There are many aspects to a theatre production and many of them need to be done well in advance of the opening night. I thoroughly enjoy being on stage and being part of a production but at the same time I have now discovered a new passion and a new way to express my creativity... Set Construction!
For the previous play, it was a slighly easier affair with the main part of the bar that was required for the show already being available and in the right dimensions. Funnily enough, this bar will officially on opening night have appeared in more productions with the Finn-Brit Players than myself! Go figure...
This time the director and stage manager presented a couple of new challenges. I keenly wrote down the details of these requirements and present to you my "patented" 4 and 1/2 step process to creating custom made sets:
Step 1. Design. Start thinking about design from the start. I did, happily driving to work and back every day with Single Bride set requirements running in my head. This is probably the least labour intensive part of the process, relying on more creative aspects like what material is the best to use and where will it be sourced.
Step 2. Sourcing the Material. Although quite fun and given time constraints a little stressful as measurements were calculated at the same time as the wood was being cut into its finals dimensions, I would recommend anyone doing this part to reserve as many hours as possible. While choices are endless, its getting through all the available choices that takes time...and patience!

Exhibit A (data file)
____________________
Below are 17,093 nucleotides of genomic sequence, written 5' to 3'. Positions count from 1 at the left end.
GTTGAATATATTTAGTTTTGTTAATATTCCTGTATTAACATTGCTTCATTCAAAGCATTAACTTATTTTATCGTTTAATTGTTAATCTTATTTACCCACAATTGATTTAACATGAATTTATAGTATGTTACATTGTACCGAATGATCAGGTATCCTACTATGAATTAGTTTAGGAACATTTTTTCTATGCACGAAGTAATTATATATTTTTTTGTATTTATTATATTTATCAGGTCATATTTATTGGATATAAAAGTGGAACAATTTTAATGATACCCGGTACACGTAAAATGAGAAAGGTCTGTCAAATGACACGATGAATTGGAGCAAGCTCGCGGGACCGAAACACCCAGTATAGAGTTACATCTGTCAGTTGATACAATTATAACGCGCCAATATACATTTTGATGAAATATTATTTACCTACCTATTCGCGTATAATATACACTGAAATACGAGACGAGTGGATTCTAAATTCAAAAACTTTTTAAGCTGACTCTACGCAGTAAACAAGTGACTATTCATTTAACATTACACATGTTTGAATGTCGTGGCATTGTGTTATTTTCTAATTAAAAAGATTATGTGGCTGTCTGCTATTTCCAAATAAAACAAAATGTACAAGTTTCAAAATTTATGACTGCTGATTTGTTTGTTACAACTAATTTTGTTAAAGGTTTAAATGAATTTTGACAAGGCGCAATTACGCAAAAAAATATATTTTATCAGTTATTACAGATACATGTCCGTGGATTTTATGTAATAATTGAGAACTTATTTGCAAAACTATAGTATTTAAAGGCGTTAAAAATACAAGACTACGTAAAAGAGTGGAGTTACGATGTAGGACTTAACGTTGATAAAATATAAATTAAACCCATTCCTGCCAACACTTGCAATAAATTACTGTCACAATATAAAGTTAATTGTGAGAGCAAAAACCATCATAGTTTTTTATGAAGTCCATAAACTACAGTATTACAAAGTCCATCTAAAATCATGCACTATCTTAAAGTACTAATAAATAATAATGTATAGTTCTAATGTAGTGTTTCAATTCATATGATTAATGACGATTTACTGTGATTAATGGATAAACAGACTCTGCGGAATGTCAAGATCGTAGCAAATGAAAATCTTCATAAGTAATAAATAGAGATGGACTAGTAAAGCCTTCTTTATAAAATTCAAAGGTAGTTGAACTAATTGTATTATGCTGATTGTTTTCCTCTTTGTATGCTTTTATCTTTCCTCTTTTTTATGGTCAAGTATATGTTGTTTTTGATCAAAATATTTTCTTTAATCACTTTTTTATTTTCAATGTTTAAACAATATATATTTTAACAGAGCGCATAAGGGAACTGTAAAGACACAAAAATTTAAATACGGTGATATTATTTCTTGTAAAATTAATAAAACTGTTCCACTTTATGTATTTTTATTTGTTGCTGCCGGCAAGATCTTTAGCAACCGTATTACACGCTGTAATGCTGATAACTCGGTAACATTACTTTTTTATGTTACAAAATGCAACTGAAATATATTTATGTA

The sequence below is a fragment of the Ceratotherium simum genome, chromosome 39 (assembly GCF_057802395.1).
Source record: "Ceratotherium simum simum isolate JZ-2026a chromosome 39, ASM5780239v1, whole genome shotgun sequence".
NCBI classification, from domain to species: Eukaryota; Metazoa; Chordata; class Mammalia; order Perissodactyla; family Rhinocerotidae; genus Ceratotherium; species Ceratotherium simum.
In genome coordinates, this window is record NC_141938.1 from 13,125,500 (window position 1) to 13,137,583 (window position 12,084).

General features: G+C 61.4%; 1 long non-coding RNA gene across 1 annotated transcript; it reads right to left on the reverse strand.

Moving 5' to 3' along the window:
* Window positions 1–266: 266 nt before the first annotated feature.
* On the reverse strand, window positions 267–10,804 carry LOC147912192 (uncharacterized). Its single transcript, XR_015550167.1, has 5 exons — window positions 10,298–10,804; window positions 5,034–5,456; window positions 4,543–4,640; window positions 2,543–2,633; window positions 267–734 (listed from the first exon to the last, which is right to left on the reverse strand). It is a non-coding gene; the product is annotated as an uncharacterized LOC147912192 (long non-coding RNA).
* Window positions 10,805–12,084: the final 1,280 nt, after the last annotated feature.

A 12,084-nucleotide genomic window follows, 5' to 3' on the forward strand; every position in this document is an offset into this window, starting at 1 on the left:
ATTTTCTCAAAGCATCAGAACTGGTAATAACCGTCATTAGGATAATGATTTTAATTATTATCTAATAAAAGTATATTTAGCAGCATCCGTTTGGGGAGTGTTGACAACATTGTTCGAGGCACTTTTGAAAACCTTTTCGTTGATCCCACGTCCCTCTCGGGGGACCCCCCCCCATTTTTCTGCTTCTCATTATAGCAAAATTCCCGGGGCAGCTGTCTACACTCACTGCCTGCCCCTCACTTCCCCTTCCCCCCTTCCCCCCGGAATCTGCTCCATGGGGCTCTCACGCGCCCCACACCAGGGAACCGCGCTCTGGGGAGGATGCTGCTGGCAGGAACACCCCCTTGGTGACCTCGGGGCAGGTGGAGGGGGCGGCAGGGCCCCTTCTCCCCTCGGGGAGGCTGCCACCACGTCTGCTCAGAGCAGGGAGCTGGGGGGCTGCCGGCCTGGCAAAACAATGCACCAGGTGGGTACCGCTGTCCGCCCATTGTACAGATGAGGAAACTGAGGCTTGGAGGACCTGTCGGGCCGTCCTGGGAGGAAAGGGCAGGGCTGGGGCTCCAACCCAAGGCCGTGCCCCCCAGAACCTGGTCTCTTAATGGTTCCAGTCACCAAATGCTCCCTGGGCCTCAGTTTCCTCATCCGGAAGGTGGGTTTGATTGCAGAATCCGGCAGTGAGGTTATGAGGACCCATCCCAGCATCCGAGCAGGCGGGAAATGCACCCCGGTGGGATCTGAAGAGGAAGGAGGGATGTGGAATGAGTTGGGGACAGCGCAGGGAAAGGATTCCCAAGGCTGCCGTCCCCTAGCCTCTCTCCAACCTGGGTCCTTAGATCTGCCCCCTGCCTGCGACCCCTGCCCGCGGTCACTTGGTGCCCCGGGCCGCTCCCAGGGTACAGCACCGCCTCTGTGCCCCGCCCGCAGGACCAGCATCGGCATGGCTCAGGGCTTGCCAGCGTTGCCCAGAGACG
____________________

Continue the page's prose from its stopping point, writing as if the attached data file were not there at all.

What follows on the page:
Step 3. Collecting the tools. One thing I can only emphasise is one must have the right tools. That makes this part a lot quicker than relying on natural strength.
Step 3 and 1/2. Beverages. I would not be a set builder without my "beverages" at this stage. It also made my work "better." Hence, the "patented" process.
Step 4. Construction. This is the fun part as everything comes together. Again, plenty of time is needed and re-working is always required as even though the designs are always brilliant, there are always a few challenges along the way. And leave plenty of time at the end to double-check and test that everything works as the director and stage manager want it to work!
All I can say at this stage is that the attached picture is from the early phases of something that makes an apperance in the Single Bride play.
So all you need to do now, is book your ticket and come see if the set works as it is supposed to work and what became of the wood set out nicely on the table....if anything at all :)